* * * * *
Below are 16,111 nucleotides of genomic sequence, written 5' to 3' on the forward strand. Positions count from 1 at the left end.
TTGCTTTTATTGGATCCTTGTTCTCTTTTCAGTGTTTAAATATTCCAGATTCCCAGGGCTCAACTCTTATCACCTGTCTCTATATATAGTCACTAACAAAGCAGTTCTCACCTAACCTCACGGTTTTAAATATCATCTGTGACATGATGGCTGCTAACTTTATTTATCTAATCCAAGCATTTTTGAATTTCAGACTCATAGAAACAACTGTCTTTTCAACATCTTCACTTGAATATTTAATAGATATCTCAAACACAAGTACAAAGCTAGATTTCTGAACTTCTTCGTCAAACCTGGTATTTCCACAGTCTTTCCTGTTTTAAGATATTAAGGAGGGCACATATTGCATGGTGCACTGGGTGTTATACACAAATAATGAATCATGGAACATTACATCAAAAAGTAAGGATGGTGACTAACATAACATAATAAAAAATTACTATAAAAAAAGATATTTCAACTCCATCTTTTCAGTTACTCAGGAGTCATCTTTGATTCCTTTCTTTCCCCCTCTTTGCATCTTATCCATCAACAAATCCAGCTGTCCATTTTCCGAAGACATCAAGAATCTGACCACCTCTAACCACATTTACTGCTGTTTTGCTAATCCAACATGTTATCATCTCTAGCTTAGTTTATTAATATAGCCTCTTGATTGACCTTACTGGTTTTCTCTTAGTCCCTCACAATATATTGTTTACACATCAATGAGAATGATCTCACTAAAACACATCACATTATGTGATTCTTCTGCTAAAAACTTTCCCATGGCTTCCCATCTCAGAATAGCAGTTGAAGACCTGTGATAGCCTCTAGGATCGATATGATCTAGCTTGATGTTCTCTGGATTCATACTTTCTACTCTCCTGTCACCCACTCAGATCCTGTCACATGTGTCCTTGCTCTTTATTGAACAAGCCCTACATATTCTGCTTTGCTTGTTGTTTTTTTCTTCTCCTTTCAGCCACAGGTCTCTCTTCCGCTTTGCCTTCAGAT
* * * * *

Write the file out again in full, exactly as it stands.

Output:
Below are 16,111 nucleotides of genomic sequence, written 5' to 3' on the forward strand. Positions count from 1 at the left end.
TTGCTTTTATTGGATCCTTGTTCTCTTTTCAGTGTTTAAATATTCCAGATTCCCAGGGCTCAACTCTTATCACCTGTCTCTATATATAGTCACTAACAAAGCAGTTCTCACCTAACCTCACGGTTTTAAATATCATCTGTGACATGATGGCTGCTAACTTTATTTATCTAATCCAAGCATTTTTGAATTTCAGACTCATAGAAACAACTGTCTTTTCAACATCTTCACTTGAATATTTAATAGATATCTCAAACACAAGTACAAAGCTAGATTTCTGAACTTCTTCGTCAAACCTGGTATTTCCACAGTCTTTCCTGTTTTAAGATATTAAGGAGGGCACATATTGCATGGTGCACTGGGTGTTATACACAAATAATGAATCATGGAACATTACATCAAAAAGTAAGGATGGTGACTAACATAACATAATAAAAAATTACTATAAAAAAAGATATTTCAACTCCATCTTTTCAGTTACTCAGGAGTCATCTTTGATTCCTTTCTTTCCCCCTCTTTGCATCTTATCCATCAACAAATCCAGCTGTCCATTTTCCGAAGACATCAAGAATCTGACCACCTCTAACCACATTTACTGCTGTTTTGCTAATCCAACATGTTATCATCTCTAGCTTAGTTTATTAATATAGCCTCTTGATTGACCTTACTGGTTTTCTCTTAGTCCCTCACAATATATTGTTTACACATCAATGAGAATGATCTCACTAAAACACATCACATTATGTGATTCTTCTGCTAAAAACTTTCCCATGGCTTCCCATCTCAGAATAGCAGTTGAAGACCTGTGATAGCCTCTAGGATCGATATGATCTAGCTTGATGTTCTCTGGATTCATACTTTCTACTCTCCTGTCACCCACTCAGATCCTGTCACATGTGTCCTTGCTCTTTATTGAACAAGCCCTACATATTCTGCTTTGCTTGTTGTTTTTTTCTTCTCCTTTCAGCCACAGGTCTCTCTTCCGCTTTGCCTTCAGAT